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The Global Grid
Distributed computing takes a giant leap forward
Articles by Deb Derrick

any computers are better than one—especially for tackling computationally intensive scientific problems and maximizing computer resources. That’s the premise of grid computing, the hottest thing to hit the computing world since the development of the Internet. Since the 1990s, grid computing visionaries have had the idea of making many distributed computers function like one giant computer. They envision a world of interlinked computer grids—a seamless computational universe where users can “buy” computing power like electricity. With the development of software tools and protocols, grid computing projects are springing up around the world.
     The National Science Foundation is currently installing hardware for the $53 million TeraGrid, a transcontinental supercomputer with clusters of microcomputers linked by high-speed networks. TeraGrid will have a processing speed eight times faster than the most powerful academic supercomputer of today. UNL College of Engineering & Technology faculty, funded by NSF EPSCoR, are setting up grids and high-speed networks of their own to enhance connectivity among the computing community. “This idea of a grid is more like an amorphous net,” says computer engineer David Swanson, “with computing resources spread out everywhere. The vision is almost like Star Trek. You won’t have to be on the bridge to talk to the computer.”

Meet Me at the Grid

     Someday your conference room may look like Kauffman 114. This “virtual” environment—with projectors, large screens, digital cameras and other multimedia components—is just one application of grid computing that uses an ensemble of resources called Access Grid. Byrav Ramamurthy, Hamid Sharif and David Swanson talked with Contacts editor Deb Derrick about their work on the Grid.

What exactly is Access Grid?
DS: One way to think about it is that it’s like a pub. We’ll both set our Grid to this virtual venue and see who happens to be there. We’ll chat with fellow experts on a particular problem we’re all working on. When we’re done, we’ll leave.
     BR: You can talk with people in Montana, Illinois and Hawaii and you can all view a Powerpoint presentation, a Web site and a sophisticated 3D simulation at the same time.
     DS: You won’t know who’s in the room at Boston University unless you click them up on the screen and include them in the conversation. But they’ll be there. They may be watching your venue if you’re in the same virtual room. And you can switch between several venues.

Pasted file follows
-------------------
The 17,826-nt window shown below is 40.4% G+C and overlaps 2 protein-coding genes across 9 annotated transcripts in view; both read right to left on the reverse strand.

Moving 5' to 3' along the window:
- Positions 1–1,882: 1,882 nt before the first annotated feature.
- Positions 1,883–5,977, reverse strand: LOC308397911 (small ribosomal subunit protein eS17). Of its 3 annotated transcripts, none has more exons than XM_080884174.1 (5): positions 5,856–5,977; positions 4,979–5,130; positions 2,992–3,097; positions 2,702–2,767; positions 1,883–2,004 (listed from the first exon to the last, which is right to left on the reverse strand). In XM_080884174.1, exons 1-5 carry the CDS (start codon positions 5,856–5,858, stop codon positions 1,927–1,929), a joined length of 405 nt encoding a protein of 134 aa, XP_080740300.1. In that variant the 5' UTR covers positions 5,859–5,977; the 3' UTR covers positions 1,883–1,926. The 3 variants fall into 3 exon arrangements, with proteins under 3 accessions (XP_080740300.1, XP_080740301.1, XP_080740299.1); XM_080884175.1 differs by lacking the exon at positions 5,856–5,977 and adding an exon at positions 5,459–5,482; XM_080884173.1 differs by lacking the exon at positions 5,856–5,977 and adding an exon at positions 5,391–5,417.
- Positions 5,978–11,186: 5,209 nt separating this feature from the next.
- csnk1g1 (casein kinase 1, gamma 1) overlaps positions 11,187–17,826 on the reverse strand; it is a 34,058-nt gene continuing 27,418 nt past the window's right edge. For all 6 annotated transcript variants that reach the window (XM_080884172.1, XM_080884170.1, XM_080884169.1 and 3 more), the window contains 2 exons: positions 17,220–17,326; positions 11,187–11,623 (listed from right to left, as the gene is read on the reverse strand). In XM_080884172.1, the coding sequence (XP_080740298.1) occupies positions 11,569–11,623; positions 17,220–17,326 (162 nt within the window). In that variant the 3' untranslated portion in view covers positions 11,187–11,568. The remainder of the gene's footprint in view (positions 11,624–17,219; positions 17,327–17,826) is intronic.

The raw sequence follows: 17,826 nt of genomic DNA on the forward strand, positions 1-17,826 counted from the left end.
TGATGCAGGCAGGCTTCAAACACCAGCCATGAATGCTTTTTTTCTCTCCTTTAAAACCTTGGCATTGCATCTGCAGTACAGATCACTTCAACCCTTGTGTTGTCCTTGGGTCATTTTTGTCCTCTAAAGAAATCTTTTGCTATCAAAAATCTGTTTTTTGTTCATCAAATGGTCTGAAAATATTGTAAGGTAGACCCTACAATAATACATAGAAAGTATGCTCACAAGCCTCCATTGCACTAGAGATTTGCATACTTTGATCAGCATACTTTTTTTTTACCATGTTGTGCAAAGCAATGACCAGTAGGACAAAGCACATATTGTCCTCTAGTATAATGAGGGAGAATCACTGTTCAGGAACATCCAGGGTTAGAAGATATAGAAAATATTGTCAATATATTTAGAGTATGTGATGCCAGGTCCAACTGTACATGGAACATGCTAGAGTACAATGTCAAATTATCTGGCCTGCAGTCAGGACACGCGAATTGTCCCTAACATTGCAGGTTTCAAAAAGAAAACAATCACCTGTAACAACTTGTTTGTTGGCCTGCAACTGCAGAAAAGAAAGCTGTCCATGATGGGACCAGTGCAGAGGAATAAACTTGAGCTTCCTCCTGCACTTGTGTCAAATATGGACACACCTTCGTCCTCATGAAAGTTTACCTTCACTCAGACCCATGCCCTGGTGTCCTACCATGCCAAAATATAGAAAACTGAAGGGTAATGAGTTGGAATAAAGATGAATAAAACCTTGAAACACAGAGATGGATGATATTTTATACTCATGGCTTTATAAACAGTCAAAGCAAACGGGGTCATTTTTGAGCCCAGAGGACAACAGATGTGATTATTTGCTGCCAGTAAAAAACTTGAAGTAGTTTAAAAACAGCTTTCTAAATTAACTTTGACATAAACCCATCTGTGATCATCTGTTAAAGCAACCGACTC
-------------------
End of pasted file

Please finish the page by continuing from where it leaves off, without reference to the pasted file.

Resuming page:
But I can do videoconferencing on my desktop. What’s the difference?
HS: Desktop videoconferencing is typically designed for individual communications, not group-to-group environments. Access Grid uses Internet2’s high speed network—the minimum connection is 155 megabits per second. Internet2 has better routing and Quality of Service. You can transmit multiple channels of video and audio with near-broadcast quality.
     DS: The biggest difference is scalability. Most other technologies are point-to-point with a limited number of participants and sites that can be connected simultaneously.
     BR: Access Grid allows you to participate in meetings with hundreds of other people. You can have 100 or more sites all logged into the same conference.
     DS: Let’s say you know someone at the meeting from Boston. You both can keep your windows open and chat while this is going on. These kinds of things are difficult, if not impossible, to pull off with other technologies.
     BR: Another difference is functionality. You can stand up and walk around—any place in the room picks up sound. Access Grid uses IP multicasting technology. With IP multicasting, you aren’t limited by the capacity of your central server. You can send the same video stream to 10 sites around New York City without having to send 10 packets of data. The network keeps the data as one packet. When that packet hits the router near the destination point, the router makes copies right before it’s needed. So you save on bandwidth and processing time.

How long has the technology been around and who’s using it?
BR: Some early software was developed at UC, Berkeley and the Lawrence Berkeley labs more than five years ago, but Argonne National Lab took it to where it is today.
     DS: Here in Nebraska, one Grid node is up and running at the Kauffman Center on the Lincoln campus. Another is installed in the Telecommunications Engineering Laboratory at the Peter Kiewit Institute. We want to have one or two more nodes.
     BR: Worldwide there are about 100 users (see www.accessgrid.org). There are some industry participants but most are educational and research institutions. I recently received a phone call from a vendor who’s putting together Access Grid technology in a box. That kind of third-party deployment is picking up but not in a big way. Our early participation benefits our students and our research.

Is it as easy as buying and installing the necessary hardware and software?
HS: There is a standard set-up with hardware and software specifications. A typical node can cost between $20,000 and $40,000 depending on the amount and quality of your equipment. Our node was set up by Debashis Taludkar, a CEEN graduate research assistant.